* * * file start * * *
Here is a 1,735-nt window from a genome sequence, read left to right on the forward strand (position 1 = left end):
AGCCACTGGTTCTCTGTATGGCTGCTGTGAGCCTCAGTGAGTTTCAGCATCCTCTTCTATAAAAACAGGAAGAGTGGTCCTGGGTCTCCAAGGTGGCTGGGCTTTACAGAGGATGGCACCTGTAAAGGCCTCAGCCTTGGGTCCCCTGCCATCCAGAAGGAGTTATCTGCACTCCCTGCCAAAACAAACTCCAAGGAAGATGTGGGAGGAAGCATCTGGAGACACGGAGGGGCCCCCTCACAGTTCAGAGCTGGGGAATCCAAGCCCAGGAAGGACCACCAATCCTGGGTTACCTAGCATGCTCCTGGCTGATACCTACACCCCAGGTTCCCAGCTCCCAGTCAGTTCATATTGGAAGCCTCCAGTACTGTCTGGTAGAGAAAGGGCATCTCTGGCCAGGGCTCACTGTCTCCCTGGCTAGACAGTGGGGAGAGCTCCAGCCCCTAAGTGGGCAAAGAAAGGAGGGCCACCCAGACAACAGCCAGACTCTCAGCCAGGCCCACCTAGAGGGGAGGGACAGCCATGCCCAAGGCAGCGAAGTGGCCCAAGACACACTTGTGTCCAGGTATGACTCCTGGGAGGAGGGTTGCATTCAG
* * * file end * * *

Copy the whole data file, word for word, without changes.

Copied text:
Here is a 1,735-nt window from a genome sequence, read left to right on the forward strand (position 1 = left end):
AGCCACTGGTTCTCTGTATGGCTGCTGTGAGCCTCAGTGAGTTTCAGCATCCTCTTCTATAAAAACAGGAAGAGTGGTCCTGGGTCTCCAAGGTGGCTGGGCTTTACAGAGGATGGCACCTGTAAAGGCCTCAGCCTTGGGTCCCCTGCCATCCAGAAGGAGTTATCTGCACTCCCTGCCAAAACAAACTCCAAGGAAGATGTGGGAGGAAGCATCTGGAGACACGGAGGGGCCCCCTCACAGTTCAGAGCTGGGGAATCCAAGCCCAGGAAGGACCACCAATCCTGGGTTACCTAGCATGCTCCTGGCTGATACCTACACCCCAGGTTCCCAGCTCCCAGTCAGTTCATATTGGAAGCCTCCAGTACTGTCTGGTAGAGAAAGGGCATCTCTGGCCAGGGCTCACTGTCTCCCTGGCTAGACAGTGGGGAGAGCTCCAGCCCCTAAGTGGGCAAAGAAAGGAGGGCCACCCAGACAACAGCCAGACTCTCAGCCAGGCCCACCTAGAGGGGAGGGACAGCCATGCCCAAGGCAGCGAAGTGGCCCAAGACACACTTGTGTCCAGGTATGACTCCTGGGAGGAGGGTTGCATTCAG